No. Do not notarize a signature on a document containing blank spaces. The signer should complete the blanks or seek legal counsel for advice.
No. These are recordable documents, and a certified copy can only be issued by the governmental agency which is custodian of these records. However, a notary public has the authority to certify copies of original documents that are not recordable in the public records.
Yes. A notary public has statewide jurisdiction and may perform notarial acts in any county in the state of Texas.
No. A Texas notary public has jurisdiction ONLY in the State of Texas. Other states have their own notary laws regarding their notaries.
You may notarize signatures on documents that originate in other states if you perform the notarial act in Texas.
No; Texas notaries are not authorized to perform marriage ceremonies.
- Demand Personal Appearance
- Properly Verify Identity of the Signer
- Review the Document
- Determine Signer's Awareness and Understanding of the Transaction
- Perform the Verbal Element of the Ceremony
- Have Signer Sign Your Record Book
- Record All Details of Transaction in Record Book, Including Fees Charged
- Fill in, Sign, and Stamp/Seal Your Notarial Certificate
No. Once a document is notarized, it must not be altered. If changes are necessary, a new document must be executed with a new notarization. All steps must be followed properly, including the personal appearance of the signers involved.
Yes, a notary may serve as a translator, but only if another notary performs the notarial duties required for the execution of the document. A notary must not perform both notarial and translation duties for the same document.
Yes, a notary may notarize for a minor, if the notary can determine that the minor understands the act taking place, and if the notary is able to properly identify the minor.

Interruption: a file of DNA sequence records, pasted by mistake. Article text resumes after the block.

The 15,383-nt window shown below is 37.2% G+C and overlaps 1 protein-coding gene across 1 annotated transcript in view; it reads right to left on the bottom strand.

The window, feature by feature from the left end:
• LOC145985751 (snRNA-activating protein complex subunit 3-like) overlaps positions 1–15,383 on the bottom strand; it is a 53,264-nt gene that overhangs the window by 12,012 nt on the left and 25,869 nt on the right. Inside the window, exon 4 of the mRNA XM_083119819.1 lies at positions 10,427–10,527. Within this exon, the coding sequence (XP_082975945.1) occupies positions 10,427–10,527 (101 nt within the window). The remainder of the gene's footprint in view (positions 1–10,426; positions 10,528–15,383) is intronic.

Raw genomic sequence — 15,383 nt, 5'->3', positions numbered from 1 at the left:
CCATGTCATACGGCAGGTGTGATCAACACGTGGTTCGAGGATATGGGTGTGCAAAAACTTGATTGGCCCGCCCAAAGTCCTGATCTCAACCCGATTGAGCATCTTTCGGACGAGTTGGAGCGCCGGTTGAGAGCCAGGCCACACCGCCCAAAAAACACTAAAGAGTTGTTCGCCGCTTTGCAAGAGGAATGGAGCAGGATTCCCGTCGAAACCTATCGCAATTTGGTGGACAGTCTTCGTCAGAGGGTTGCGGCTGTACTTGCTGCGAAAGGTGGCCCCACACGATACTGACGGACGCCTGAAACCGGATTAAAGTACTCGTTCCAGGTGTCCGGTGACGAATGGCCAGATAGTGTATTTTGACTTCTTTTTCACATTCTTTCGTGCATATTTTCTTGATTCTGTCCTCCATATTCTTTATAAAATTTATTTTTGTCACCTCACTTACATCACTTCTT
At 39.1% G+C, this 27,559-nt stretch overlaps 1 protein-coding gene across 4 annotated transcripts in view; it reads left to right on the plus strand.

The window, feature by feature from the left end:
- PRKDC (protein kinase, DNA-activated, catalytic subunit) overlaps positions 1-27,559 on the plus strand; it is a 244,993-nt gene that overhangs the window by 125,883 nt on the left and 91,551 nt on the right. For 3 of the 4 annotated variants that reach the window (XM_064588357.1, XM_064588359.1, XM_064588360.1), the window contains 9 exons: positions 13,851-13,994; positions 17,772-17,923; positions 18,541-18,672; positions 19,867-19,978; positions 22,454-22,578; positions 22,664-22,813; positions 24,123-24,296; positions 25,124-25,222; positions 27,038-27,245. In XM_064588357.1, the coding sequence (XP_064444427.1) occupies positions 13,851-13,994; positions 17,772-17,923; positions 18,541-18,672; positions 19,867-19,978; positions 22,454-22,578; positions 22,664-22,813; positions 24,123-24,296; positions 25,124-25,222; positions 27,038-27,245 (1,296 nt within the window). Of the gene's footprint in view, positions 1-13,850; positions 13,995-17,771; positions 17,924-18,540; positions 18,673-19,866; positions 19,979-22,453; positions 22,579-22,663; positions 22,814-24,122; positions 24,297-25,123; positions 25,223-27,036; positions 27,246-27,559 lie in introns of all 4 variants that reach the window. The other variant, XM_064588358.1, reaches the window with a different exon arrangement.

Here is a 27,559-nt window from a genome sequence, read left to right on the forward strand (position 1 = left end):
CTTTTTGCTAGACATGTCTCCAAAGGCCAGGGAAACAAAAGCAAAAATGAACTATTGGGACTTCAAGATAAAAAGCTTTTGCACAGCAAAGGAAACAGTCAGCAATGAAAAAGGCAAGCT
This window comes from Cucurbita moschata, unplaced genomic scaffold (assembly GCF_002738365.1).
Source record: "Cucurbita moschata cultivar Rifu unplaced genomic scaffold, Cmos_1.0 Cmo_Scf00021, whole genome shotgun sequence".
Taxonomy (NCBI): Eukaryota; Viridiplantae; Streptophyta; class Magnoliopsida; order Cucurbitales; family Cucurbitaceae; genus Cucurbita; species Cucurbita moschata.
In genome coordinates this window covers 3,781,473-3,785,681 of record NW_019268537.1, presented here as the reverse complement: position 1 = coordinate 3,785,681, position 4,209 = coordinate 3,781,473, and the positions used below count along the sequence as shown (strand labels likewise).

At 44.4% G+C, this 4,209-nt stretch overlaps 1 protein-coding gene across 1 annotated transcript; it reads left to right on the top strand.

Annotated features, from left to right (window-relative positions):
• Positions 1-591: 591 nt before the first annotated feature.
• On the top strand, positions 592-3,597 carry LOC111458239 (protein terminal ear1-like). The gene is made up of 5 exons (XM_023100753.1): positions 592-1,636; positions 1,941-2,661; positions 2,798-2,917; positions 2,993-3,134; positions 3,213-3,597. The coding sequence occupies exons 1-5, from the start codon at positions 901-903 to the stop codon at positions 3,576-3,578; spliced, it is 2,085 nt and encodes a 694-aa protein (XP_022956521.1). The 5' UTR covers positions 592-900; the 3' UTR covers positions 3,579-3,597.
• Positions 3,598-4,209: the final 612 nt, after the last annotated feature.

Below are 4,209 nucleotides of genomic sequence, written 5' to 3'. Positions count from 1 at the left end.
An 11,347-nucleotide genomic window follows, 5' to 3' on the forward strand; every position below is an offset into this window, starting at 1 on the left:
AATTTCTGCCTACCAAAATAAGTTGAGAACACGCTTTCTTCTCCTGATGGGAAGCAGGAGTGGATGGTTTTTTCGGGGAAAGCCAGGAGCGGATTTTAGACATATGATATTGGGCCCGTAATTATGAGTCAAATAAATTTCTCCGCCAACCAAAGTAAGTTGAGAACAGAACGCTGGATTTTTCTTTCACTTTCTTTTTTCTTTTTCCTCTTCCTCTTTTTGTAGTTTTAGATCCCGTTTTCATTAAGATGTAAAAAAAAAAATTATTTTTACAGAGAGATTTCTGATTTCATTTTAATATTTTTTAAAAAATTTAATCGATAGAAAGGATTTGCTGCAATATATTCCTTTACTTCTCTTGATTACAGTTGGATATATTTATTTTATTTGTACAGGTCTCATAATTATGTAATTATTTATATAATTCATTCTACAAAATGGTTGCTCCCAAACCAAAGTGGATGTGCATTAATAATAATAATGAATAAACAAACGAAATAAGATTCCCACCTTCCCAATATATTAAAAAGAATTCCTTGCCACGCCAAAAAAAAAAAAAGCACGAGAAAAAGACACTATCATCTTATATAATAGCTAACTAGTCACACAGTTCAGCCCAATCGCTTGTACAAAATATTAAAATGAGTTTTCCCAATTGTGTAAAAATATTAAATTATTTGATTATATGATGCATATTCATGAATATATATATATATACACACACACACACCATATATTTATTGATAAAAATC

You must refuse to notarize if:
- A signer you don't know personally has no identification.
- A signer presents a document with blank spaces.
- A signer appears frightened or confused about the notary act or appears unwilling to sign the document.
- A signer behaves in a threatening manner toward you.
- You do not have your notary seal with you at the time.
- A signer refuses to appear before you personally.
- A signer refuses to take an oath as required, or to verbally acknowledge signing the document presented.
- You have information about the transaction that reveals it as fraudulent or unlawful.
- You and the signer are unable to speak the same language and have no interpreter.
- A document presented to be copied is a public record or publicly recordable document.
- You are involved in the transaction or stand to gain in any way.
No. Your notarial certificate must bear the date the notarization actually took place.
Venue is the location (county and state) that you and your signer are standing on when the notary act takes place. It is commonly shown in a notarial certificate as:
State of Texas
County of ______________
Yes, Tex. Gov Ann. 406.013 requires a notary public to use a seal of office to authenticate all his/her acts. A notary public shall provide a seal of office that clearly shows, when embossed, stamped, or printed on a document, the words "notary public, State of Texas" around a star of five points, the notary public's name, and the date the commission expires. The seal may be a circular form not more than 2" in diameter or a rectangular form not more than one inch in width and 21/2 inches in length.
Yes. Call The American Association of Notaries at 1-800-721-2663, email us at firstname.lastname@example.org
, or click here
for additional notary stamps, embossers, and all other notary supplies.
Yes, a Texas notary public is required by law to maintain a record book, or journal, of every notarial act performed. This record book must be maintained whether or not any fees are charged for your notary public service. We recommend that you record every notarization in your journal. This is self-protection against possible suits.
You must keep your journal(s) during the entire period for which you are a notary public in the state of Texas. Upon resignation or removal from office, the journal must be turned over to the County Clerk's office in which the Notary resides.